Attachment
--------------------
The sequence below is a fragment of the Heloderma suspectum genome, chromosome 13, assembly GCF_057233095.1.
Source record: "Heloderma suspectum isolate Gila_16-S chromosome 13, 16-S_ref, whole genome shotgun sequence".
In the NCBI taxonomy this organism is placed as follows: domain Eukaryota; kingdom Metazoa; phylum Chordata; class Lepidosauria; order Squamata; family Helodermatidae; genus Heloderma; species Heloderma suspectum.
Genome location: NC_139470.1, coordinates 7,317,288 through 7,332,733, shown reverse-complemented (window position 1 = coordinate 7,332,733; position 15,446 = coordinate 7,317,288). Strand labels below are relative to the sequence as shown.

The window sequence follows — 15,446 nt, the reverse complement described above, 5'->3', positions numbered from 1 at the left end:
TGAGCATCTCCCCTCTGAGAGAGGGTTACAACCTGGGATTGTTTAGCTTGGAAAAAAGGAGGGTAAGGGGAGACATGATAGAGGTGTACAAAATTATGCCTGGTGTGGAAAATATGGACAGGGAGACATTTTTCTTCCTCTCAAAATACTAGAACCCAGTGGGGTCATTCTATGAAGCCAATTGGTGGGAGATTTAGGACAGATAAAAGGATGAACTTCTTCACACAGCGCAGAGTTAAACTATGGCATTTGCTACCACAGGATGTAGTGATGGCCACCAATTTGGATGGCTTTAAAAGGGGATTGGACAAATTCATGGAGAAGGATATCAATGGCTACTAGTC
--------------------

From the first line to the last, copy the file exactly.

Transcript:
The sequence below is a fragment of the Heloderma suspectum genome, chromosome 13, assembly GCF_057233095.1.
Source record: "Heloderma suspectum isolate Gila_16-S chromosome 13, 16-S_ref, whole genome shotgun sequence".
In the NCBI taxonomy this organism is placed as follows: domain Eukaryota; kingdom Metazoa; phylum Chordata; class Lepidosauria; order Squamata; family Helodermatidae; genus Heloderma; species Heloderma suspectum.
Genome location: NC_139470.1, coordinates 7,317,288 through 7,332,733, shown reverse-complemented (window position 1 = coordinate 7,332,733; position 15,446 = coordinate 7,317,288). Strand labels below are relative to the sequence as shown.

The window sequence follows — 15,446 nt, the reverse complement described above, 5'->3', positions numbered from 1 at the left end:
TGAGCATCTCCCCTCTGAGAGAGGGTTACAACCTGGGATTGTTTAGCTTGGAAAAAAGGAGGGTAAGGGGAGACATGATAGAGGTGTACAAAATTATGCCTGGTGTGGAAAATATGGACAGGGAGACATTTTTCTTCCTCTCAAAATACTAGAACCCAGTGGGGTCATTCTATGAAGCCAATTGGTGGGAGATTTAGGACAGATAAAAGGATGAACTTCTTCACACAGCGCAGAGTTAAACTATGGCATTTGCTACCACAGGATGTAGTGATGGCCACCAATTTGGATGGCTTTAAAAGGGGATTGGACAAATTCATGGAGAAGGATATCAATGGCTACTAGTC